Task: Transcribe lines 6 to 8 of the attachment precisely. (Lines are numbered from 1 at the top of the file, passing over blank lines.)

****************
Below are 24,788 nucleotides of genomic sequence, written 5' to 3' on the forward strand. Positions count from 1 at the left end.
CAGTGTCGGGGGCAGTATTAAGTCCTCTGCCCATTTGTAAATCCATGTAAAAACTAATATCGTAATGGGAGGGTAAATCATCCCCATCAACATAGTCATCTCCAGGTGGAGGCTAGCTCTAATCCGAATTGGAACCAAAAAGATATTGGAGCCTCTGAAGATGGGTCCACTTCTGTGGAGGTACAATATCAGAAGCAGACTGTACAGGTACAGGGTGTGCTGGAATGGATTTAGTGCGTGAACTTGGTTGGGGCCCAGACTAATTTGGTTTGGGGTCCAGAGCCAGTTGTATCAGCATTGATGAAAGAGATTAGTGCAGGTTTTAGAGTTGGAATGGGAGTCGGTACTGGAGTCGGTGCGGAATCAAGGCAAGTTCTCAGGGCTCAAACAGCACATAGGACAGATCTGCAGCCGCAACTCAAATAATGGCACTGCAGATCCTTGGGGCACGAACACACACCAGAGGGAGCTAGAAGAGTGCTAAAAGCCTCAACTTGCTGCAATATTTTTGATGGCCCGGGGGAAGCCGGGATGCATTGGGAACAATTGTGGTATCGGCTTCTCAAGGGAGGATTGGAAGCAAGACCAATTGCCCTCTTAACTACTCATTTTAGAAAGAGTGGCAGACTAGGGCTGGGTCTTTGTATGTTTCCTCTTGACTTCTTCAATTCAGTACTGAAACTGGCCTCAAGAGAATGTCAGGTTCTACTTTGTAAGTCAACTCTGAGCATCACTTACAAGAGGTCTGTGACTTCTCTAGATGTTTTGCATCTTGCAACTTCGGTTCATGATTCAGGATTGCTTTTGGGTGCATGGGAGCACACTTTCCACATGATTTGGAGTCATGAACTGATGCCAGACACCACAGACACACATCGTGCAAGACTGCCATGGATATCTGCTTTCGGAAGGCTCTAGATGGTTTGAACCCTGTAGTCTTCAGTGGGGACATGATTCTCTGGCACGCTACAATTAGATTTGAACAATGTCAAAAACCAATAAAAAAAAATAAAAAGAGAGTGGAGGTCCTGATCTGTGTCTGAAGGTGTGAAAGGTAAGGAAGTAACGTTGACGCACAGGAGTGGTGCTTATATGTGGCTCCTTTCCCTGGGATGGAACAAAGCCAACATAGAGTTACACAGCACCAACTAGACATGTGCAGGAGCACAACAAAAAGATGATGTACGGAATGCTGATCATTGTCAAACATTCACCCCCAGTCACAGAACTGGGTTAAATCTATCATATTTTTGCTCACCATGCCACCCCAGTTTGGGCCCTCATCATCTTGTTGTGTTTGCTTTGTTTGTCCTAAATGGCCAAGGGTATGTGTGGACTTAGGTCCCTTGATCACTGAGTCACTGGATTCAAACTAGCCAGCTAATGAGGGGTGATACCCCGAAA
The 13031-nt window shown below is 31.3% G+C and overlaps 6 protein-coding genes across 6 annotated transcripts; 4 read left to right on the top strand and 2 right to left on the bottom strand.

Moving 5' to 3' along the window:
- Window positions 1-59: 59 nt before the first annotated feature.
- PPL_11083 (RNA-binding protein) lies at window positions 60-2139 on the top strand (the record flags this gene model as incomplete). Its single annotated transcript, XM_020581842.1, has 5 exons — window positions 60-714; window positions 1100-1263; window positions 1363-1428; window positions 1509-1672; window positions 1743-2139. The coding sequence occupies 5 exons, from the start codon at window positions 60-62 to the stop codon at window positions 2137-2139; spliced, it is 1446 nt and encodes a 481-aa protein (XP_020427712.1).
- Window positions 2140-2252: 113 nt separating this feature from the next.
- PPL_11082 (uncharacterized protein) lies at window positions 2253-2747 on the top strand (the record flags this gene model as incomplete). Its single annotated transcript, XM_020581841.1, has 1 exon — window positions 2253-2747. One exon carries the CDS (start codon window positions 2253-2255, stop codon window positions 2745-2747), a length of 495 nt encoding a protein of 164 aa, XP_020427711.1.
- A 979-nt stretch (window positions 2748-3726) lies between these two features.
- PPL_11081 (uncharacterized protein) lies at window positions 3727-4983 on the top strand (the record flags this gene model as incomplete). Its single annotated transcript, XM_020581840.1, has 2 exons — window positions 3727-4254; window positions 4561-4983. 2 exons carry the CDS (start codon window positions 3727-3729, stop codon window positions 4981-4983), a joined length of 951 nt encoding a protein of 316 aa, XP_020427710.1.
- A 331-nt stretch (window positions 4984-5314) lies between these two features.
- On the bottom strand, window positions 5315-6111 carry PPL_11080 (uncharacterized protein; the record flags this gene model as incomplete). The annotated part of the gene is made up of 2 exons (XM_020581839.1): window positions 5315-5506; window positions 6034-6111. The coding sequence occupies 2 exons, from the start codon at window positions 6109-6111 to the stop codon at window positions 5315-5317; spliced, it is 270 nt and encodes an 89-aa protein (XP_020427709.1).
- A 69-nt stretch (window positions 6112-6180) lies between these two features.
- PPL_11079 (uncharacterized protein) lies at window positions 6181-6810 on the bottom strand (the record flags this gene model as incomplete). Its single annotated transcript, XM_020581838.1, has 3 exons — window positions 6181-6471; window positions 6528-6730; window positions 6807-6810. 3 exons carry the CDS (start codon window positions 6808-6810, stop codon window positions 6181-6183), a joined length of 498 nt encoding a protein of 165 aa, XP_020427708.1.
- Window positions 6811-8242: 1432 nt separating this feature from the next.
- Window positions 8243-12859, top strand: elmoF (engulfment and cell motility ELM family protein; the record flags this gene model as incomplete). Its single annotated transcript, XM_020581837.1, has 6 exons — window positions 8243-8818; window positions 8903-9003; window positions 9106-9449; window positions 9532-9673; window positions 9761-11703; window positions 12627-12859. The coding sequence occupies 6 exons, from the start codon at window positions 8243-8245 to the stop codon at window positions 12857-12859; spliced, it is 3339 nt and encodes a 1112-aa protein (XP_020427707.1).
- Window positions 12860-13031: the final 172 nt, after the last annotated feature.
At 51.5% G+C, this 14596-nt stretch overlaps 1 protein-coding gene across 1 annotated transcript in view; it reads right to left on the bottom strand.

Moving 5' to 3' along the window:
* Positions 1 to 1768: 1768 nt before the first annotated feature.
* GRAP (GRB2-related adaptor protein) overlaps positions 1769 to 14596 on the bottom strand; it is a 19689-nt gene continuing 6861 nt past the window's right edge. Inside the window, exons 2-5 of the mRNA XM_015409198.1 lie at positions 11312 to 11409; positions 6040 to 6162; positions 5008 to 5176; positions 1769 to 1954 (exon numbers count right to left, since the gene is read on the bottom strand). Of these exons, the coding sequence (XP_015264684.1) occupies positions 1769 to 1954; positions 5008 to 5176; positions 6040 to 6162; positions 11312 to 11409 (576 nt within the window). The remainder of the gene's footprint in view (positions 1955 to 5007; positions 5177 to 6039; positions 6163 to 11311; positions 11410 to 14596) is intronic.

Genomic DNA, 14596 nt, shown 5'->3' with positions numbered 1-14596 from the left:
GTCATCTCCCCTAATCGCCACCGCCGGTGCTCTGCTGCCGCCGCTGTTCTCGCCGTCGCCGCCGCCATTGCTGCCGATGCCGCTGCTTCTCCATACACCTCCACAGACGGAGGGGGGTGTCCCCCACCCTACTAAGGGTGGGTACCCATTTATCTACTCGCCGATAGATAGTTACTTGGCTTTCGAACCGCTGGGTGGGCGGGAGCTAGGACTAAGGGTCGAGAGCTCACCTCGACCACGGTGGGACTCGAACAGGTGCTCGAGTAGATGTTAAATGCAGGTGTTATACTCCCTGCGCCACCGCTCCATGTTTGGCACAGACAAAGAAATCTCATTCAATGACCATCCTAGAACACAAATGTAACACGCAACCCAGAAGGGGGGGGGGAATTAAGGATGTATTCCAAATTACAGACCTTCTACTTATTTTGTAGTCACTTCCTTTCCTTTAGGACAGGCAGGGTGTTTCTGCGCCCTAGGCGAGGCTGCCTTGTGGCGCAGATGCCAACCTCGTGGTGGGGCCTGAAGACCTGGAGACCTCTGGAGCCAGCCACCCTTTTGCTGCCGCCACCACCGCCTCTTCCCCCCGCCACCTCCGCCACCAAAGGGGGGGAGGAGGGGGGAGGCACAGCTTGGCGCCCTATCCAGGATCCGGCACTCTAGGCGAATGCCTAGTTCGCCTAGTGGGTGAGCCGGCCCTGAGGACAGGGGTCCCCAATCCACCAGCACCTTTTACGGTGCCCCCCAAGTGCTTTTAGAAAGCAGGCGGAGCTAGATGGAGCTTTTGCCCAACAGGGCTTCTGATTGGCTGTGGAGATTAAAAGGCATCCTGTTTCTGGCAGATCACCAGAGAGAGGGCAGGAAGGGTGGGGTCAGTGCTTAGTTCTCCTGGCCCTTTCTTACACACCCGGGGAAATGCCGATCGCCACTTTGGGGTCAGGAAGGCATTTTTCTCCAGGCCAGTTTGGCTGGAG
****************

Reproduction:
- PPL_11083 (RNA-binding protein) lies at window positions 60-2139 on the top strand (the record flags this gene model as incomplete). Its single annotated transcript, XM_020581842.1, has 5 exons — window positions 60-714; window positions 1100-1263; window positions 1363-1428; window positions 1509-1672; window positions 1743-2139. The coding sequence occupies 5 exons, from the start codon at window positions 60-62 to the stop codon at window positions 2137-2139; spliced, it is 1446 nt and encodes a 481-aa protein (XP_020427712.1).
- Window positions 2140-2252: 113 nt separating this feature from the next.
- PPL_11082 (uncharacterized protein) lies at window positions 2253-2747 on the top strand (the record flags this gene model as incomplete). Its single annotated transcript, XM_020581841.1, has 1 exon — window positions 2253-2747. One exon carries the CDS (start codon window positions 2253-2255, stop codon window positions 2745-2747), a length of 495 nt encoding a protein of 164 aa, XP_020427711.1.